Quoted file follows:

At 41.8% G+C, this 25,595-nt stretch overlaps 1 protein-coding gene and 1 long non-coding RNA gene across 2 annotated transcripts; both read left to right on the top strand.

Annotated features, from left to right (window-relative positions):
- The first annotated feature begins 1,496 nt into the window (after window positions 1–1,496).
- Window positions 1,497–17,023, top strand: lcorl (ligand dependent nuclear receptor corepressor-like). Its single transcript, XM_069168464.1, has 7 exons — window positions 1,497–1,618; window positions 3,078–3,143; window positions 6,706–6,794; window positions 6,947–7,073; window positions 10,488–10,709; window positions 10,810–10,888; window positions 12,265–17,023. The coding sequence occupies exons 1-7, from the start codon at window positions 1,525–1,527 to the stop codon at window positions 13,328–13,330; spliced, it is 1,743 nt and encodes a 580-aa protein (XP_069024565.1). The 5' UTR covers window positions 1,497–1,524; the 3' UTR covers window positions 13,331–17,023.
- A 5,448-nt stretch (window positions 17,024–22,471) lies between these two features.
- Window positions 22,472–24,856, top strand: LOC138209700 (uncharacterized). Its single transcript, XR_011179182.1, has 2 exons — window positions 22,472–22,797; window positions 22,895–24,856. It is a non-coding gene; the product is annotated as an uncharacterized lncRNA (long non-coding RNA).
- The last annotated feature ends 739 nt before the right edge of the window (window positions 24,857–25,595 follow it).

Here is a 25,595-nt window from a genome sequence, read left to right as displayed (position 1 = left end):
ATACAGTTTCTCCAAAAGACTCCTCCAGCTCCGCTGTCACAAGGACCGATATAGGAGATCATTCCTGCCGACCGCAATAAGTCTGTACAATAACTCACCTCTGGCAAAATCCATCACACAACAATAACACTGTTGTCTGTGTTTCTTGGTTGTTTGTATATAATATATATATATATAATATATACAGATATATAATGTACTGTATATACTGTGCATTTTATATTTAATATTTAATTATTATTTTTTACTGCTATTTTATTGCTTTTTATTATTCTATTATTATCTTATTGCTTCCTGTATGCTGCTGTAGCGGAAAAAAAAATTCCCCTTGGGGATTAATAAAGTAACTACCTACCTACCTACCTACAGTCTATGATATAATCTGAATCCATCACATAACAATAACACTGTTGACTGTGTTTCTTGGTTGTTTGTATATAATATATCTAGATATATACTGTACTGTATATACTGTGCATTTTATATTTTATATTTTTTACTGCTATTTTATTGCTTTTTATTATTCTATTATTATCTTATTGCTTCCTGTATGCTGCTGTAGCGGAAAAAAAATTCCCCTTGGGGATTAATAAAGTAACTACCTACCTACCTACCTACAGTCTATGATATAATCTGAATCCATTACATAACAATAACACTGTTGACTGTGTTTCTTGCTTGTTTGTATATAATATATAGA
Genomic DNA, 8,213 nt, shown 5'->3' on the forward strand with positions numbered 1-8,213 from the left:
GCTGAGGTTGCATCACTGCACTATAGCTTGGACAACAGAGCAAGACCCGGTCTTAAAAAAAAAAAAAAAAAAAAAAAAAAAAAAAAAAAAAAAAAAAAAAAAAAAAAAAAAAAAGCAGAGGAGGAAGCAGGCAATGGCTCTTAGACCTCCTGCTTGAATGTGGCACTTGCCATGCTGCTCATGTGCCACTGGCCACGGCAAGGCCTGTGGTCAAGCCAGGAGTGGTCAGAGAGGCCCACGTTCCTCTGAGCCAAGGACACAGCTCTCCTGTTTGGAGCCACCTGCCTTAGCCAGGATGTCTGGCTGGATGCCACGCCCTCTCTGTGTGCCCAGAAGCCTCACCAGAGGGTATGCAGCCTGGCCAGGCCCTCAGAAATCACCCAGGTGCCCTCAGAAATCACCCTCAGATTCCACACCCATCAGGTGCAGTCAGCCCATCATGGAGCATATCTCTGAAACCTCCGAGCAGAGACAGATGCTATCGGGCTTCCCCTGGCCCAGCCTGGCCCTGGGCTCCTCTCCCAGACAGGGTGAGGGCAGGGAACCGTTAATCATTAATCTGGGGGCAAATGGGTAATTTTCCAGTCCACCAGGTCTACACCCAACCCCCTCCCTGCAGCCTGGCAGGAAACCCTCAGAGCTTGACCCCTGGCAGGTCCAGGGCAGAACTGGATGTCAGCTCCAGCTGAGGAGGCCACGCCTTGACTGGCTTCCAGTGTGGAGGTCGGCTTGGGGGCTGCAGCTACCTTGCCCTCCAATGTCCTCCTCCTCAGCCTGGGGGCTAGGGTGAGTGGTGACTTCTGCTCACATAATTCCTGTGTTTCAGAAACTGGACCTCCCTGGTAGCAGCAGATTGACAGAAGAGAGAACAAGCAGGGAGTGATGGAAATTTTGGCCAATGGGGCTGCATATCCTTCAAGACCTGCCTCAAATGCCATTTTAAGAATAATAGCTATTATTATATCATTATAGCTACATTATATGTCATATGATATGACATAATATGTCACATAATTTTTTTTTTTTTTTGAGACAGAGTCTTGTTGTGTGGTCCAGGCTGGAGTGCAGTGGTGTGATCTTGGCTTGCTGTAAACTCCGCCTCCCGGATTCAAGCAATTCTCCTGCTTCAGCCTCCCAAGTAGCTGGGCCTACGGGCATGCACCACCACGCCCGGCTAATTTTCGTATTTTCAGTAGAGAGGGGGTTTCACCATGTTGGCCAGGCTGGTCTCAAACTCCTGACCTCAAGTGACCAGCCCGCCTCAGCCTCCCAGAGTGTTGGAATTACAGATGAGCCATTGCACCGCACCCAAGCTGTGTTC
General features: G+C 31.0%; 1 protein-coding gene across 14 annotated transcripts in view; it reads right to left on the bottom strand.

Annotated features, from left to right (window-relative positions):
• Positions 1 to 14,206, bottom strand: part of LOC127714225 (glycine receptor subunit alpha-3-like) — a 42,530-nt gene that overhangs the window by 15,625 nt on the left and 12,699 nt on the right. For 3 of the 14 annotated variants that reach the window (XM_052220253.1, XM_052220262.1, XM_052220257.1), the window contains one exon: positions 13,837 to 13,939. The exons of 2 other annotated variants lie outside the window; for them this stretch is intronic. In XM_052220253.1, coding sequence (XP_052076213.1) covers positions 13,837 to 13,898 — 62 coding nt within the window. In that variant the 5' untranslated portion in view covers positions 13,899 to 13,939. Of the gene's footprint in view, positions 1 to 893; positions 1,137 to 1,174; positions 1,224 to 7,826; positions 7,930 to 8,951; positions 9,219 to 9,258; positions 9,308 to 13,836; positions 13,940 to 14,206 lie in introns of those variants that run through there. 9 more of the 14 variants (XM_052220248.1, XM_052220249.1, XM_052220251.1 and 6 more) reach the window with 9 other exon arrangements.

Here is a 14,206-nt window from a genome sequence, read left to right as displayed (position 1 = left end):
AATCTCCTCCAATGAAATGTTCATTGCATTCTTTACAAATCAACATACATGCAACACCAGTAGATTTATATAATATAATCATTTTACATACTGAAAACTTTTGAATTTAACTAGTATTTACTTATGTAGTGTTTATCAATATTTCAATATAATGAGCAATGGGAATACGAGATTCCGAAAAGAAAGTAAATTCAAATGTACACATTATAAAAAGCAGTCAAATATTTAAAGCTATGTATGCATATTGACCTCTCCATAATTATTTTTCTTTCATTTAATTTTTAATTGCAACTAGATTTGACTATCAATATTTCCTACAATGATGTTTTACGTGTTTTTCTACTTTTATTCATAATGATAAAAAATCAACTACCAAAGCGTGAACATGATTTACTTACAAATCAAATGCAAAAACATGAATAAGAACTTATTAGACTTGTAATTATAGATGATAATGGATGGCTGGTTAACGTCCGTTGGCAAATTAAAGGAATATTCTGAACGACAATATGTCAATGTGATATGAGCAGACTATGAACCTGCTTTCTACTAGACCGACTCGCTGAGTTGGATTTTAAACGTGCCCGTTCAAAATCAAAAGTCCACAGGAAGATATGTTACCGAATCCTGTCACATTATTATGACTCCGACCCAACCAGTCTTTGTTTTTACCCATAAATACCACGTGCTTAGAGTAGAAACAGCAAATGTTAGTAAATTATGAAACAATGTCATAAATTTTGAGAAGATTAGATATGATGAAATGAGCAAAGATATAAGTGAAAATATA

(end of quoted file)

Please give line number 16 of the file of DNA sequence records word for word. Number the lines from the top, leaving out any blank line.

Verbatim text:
AATCTCCTCCAATGAAATGTTCATTGCATTCTTTACAAATCAACATACATGCAACACCAGTAGATTTATATAATATAATCATTTTACATACTGAAAACTTTTGAATTTAACTAGTATTTACTTATGTAGTGTTTATCAATATTTCAATATAATGAGCAATGGGAATACGAGATTCCGAAAAGAAAGTAAATTCAAATGTACACATTATAAAAAGCAGTCAAATATTTAAAGCTATGTATGCATATTGACCTCTCCATAATTATTTTTCTTTCATTTAATTTTTAATTGCAACTAGATTTGACTATCAATATTTCCTACAATGATGTTTTACGTGTTTTTCTACTTTTATTCATAATGATAAAAAATCAACTACCAAAGCGTGAACATGATTTACTTACAAATCAAATGCAAAAACATGAATAAGAACTTATTAGACTTGTAATTATAGATGATAATGGATGGCTGGTTAACGTCCGTTGGCAAATTAAAGGAATATTCTGAACGACAATATGTCAATGTGATATGAGCAGACTATGAACCTGCTTTCTACTAGACCGACTCGCTGAGTTGGATTTTAAACGTGCCCGTTCAAAATCAAAAGTCCACAGGAAGATATGTTACCGAATCCTGTCACATTATTATGACTCCGACCCAACCAGTCTTTGTTTTTACCCATAAATACCACGTGCTTAGAGTAGAAACAGCAAATGTTAGTAAATTATGAAACAATGTCATAAATTTTGAGAAGATTAGATATGATGAAATGAGCAAAGATATAAGTGAAAATATA